How You Can Grow Your Garden In Six Months

Creating a beautiful garden takes no more than a sprinkling of know-how. It doesn’t mean spending hours labouring and weeding, pruning and lopping.

With the right design and mix of plants, Rattan Direct show how with minimal effort and time, your garden can blossom from an empty landscape into a bountiful landscape in six months or less.

The Seasons – Start in Spring

Winter is the time that the garden and most things in it naturally slumber. It is no fun trying to dig over frozen earth or cajoling frost-bitten plants back to life which is why any big changes to your garden should be left until the warmth of spring.

Even in spring, the garden is still at the mercy of the occasional night frost but you can start the ground work preparation until the danger of frost has passed.

Consider the Garden’s Aspect

Once spring has arrived, before you start digging and planting you must consider the aspect of the garden. This refers to the travel of the sun across the garden.

In other words, which parts of the garden are in full sun all day, which are partial shade and which are in complete shade? It is important to understand this as plants that enjoy full sun will not thrive in shady corners and vice versa.

Soil Type

It may seem too scientific for an amateur gardener but even if you are creating a minimal maintenance garden, you want it to look stunning as long as possible with minimal effort.

Know you have an idea of shady and, full sun and partial sun areas, you need to have an idea of the type of soil you have.

Is it acidic, lime, neutral, sandy, loam or clay soil? You can find this out by investing in an inexpensive soil testing kit, available online or from high-quality plant nurseries. Once you have an idea of your soil, you can look out for plants that will thrive in the soil.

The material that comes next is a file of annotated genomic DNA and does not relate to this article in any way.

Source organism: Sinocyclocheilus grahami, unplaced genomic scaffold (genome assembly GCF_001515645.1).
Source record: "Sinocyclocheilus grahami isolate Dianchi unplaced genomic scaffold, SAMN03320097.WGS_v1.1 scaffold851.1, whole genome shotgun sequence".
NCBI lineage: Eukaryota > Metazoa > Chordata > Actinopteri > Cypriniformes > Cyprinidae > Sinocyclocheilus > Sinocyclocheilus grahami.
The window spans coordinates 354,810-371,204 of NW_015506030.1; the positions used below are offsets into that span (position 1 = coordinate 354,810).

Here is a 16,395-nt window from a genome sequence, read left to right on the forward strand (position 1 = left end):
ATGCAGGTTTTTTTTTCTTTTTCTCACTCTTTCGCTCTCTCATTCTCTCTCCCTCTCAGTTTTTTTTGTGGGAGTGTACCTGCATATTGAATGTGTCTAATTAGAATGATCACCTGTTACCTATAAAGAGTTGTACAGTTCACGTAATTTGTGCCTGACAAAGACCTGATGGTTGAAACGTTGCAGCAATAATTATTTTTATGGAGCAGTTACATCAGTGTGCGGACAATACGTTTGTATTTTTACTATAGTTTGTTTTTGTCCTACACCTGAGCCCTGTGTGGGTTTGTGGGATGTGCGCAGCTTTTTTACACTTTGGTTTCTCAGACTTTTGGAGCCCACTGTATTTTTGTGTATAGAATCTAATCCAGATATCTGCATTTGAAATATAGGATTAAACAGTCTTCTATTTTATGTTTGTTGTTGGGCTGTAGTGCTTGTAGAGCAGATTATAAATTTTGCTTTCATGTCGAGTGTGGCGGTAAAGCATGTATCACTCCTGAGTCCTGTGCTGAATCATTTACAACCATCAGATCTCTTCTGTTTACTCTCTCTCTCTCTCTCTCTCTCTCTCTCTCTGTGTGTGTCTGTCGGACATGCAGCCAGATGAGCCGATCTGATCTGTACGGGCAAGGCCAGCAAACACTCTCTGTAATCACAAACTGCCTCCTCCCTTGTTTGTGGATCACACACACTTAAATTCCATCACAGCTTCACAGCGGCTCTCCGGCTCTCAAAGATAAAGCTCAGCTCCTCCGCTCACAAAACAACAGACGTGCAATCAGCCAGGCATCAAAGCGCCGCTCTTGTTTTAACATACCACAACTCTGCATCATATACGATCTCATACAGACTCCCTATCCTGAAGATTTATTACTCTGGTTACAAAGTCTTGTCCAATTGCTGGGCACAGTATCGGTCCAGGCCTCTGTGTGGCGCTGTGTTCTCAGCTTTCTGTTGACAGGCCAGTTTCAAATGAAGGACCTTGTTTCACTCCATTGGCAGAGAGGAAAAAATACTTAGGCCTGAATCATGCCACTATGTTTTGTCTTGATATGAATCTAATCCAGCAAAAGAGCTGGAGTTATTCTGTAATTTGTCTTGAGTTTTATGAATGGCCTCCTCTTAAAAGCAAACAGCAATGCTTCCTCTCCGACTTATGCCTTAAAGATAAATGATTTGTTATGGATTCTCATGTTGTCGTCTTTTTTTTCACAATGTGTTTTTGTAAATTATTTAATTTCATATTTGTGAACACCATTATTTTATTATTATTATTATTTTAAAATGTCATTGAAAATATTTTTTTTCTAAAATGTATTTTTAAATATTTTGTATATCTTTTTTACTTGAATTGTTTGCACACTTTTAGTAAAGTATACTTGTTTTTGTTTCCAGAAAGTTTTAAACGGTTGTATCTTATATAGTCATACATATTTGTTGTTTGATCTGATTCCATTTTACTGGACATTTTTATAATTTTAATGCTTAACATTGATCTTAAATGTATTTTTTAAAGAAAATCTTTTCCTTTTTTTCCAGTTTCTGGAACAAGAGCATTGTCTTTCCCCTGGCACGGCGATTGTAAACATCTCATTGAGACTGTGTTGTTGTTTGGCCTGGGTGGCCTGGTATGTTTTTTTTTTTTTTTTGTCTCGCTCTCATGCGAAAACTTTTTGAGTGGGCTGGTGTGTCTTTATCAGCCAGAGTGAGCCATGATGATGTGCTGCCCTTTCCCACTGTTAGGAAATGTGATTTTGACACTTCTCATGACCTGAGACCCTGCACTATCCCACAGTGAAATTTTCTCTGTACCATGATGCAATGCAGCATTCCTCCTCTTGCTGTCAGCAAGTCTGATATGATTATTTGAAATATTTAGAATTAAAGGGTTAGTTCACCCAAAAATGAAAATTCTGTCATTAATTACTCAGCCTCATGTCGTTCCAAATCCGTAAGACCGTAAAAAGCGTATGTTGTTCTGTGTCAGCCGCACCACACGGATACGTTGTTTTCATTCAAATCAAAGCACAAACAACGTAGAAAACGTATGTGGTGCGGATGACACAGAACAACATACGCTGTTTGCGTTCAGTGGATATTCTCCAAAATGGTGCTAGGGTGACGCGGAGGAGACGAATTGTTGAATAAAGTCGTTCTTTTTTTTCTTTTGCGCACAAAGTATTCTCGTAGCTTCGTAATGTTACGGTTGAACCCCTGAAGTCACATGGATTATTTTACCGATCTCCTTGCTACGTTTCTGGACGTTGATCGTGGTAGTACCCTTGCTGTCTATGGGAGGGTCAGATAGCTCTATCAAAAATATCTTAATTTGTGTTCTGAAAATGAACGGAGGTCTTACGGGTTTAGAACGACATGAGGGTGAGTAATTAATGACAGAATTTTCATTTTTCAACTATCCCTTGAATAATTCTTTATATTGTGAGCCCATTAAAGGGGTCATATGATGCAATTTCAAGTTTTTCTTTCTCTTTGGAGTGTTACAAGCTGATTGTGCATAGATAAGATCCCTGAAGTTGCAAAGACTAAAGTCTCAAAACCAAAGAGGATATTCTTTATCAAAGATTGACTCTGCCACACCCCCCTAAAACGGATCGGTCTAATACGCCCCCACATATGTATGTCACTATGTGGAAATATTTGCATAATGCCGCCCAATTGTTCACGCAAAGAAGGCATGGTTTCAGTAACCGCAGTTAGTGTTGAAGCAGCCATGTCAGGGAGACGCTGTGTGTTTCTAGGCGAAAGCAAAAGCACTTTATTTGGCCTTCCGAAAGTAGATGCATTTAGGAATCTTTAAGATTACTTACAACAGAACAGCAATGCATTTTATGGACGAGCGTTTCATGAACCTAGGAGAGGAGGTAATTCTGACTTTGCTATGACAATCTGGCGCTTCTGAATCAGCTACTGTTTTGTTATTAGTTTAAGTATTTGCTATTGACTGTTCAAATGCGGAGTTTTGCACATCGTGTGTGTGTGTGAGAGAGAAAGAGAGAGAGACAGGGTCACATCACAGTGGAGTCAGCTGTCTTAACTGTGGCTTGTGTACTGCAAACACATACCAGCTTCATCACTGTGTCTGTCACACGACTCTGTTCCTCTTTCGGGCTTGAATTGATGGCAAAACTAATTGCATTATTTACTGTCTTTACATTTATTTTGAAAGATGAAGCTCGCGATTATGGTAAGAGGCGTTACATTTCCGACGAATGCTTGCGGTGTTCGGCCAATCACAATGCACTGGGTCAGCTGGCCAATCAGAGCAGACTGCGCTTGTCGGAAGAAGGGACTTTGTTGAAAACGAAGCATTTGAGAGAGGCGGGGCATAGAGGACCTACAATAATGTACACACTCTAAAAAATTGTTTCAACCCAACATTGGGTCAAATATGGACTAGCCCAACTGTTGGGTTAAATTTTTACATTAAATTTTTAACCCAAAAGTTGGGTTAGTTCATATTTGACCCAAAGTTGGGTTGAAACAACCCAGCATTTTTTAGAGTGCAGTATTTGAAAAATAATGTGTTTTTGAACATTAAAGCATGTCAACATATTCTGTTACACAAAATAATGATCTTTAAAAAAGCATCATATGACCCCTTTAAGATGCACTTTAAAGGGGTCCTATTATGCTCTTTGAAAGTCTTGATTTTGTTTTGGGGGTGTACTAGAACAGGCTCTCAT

Look out for plants that require specific soil types. It is a waste of time, money and effort if you plant an acid soil loving plant in a sandy, dry patch – it will wither and fail to thrive.

Existing Borders

If you have an existing border and intend on starting from scratch, you will need to empty the bed of all bulbs, shrubs and plants.

Again, this is a gardening job best done in spring, although you can also get a head start by clearing the border in autumn.

Once you have removed all the plants etc., dig over the soil to aerate it and add a high-quality fertiliser or, better still add well-rotted compost from your composting bins. This adds much-needed nutrients as well as encouraging gardening-friendly bugs and insects such as ladybirds and worms.

New Borders

If you are starting a new border from scratch, like other tasks, it pays to spend time and effort in preparation before you start the exciting task of adding plants.

This means adding a mix of top soil and compost, and/or fertiliser. It means ensuring that all weeds are removed as well as stones and other detritus that could prevent plants from establishing and flourishing.

TOP GARDENING HACK: on borders full of weeds, cover the ground with black plastic and leave for a week or two. This forces any remaining perennial weeds to grow looking for like. When you peel back the plastic, you will see the bleached stems of the weeds – simply dig up and remove.